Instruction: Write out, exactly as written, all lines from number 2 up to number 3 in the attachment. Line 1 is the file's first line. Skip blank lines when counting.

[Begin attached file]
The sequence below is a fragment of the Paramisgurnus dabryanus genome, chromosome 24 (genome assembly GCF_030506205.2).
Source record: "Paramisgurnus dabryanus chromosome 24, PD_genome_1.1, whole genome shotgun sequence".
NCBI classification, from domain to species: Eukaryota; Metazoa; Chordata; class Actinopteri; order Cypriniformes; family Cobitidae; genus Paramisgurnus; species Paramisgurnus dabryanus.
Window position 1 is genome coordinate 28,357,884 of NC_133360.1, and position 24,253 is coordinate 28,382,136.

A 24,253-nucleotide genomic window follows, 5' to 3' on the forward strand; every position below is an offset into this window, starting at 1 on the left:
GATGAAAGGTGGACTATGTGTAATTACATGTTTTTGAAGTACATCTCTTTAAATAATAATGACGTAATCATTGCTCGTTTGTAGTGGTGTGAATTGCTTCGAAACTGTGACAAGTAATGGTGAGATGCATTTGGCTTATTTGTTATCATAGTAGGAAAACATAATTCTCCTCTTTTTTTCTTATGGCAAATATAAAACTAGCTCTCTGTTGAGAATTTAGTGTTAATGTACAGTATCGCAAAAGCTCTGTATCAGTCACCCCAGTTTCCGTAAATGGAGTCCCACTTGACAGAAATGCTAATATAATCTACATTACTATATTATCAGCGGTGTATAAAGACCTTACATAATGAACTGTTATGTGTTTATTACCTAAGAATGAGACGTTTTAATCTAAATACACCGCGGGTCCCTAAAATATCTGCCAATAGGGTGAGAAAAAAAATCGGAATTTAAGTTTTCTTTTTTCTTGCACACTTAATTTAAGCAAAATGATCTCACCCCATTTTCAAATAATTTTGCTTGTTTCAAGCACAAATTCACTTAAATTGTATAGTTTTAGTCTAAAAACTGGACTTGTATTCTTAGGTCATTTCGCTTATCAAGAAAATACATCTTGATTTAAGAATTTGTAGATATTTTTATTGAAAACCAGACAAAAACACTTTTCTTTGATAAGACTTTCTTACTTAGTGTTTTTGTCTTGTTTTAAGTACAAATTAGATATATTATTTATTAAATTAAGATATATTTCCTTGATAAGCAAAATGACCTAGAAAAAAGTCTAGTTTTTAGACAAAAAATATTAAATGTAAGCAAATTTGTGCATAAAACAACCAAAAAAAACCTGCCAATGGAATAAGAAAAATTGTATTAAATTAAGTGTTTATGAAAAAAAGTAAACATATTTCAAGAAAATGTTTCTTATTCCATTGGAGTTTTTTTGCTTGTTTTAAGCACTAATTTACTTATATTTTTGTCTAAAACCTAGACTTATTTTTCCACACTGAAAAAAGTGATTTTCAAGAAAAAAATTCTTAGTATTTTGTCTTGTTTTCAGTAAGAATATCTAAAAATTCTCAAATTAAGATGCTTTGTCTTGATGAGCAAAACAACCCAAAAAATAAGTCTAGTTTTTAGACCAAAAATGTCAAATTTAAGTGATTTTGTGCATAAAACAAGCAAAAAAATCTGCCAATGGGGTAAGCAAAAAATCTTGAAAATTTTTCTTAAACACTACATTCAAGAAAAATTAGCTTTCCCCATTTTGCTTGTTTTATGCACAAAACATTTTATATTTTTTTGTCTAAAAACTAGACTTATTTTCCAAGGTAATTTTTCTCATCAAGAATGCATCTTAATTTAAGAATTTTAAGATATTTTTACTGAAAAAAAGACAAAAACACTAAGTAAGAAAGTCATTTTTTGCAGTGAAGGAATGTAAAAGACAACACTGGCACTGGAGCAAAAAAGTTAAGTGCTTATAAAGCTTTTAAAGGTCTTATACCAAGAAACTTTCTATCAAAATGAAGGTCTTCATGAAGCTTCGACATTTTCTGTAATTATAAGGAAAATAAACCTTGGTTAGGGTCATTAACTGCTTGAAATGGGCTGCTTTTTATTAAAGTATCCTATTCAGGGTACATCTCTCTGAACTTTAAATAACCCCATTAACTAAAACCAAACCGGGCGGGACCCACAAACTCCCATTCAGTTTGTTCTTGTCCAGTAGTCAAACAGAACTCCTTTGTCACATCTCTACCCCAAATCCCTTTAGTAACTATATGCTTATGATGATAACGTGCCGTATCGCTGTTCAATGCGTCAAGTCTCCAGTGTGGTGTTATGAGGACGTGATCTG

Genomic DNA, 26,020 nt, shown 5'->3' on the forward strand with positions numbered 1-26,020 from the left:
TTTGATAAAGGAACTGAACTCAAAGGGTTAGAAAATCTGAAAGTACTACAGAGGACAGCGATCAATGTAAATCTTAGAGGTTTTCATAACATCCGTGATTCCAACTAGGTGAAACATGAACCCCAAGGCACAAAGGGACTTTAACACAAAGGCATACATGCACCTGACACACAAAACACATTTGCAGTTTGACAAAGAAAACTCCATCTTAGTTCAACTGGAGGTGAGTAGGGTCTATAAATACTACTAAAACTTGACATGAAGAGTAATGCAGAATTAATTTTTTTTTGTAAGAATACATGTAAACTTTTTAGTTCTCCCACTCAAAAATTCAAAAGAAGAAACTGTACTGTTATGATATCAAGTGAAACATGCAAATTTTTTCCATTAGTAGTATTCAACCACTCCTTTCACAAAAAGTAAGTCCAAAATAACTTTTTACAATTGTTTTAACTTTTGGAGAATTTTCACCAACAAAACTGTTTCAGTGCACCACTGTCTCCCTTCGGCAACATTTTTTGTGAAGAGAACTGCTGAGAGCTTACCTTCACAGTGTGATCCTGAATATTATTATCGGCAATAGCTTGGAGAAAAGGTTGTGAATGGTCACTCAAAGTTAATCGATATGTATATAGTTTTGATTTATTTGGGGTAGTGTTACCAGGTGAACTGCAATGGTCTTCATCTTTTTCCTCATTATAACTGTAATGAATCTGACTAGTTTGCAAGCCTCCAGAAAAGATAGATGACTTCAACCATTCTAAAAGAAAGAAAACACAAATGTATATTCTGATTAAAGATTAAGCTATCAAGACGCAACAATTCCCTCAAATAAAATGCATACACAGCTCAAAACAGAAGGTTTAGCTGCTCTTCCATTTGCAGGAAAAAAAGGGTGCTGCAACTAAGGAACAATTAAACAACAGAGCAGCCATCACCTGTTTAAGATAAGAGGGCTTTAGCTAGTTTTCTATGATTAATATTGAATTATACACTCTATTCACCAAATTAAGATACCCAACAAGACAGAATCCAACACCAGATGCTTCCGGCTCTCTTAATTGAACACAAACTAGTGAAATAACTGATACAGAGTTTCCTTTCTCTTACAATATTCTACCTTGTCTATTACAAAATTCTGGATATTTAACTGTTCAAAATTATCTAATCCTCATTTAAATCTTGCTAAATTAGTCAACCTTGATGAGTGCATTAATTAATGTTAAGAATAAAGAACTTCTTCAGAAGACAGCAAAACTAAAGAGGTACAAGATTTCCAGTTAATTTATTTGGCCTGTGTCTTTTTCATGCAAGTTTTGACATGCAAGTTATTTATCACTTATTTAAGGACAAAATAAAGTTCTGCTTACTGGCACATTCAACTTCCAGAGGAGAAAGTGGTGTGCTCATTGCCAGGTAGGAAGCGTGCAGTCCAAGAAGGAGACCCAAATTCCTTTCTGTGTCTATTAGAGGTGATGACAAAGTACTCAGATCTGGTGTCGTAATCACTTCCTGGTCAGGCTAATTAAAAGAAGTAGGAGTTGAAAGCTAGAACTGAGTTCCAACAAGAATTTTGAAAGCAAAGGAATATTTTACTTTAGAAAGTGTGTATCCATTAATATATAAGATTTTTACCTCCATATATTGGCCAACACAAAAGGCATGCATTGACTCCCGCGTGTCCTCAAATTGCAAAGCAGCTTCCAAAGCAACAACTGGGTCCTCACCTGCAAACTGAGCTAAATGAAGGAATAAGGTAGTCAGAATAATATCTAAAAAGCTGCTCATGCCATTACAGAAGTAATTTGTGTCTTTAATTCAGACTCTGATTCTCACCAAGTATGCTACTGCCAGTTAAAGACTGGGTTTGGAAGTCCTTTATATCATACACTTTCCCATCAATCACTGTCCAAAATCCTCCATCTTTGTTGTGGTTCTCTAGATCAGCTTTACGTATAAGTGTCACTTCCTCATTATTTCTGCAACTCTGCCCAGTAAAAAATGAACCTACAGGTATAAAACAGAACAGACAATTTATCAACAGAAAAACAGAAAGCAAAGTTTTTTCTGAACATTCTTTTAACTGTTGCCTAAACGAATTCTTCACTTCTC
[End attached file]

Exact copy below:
Source record: "Paramisgurnus dabryanus chromosome 24, PD_genome_1.1, whole genome shotgun sequence".
NCBI classification, from domain to species: Eukaryota; Metazoa; Chordata; class Actinopteri; order Cypriniformes; family Cobitidae; genus Paramisgurnus; species Paramisgurnus dabryanus.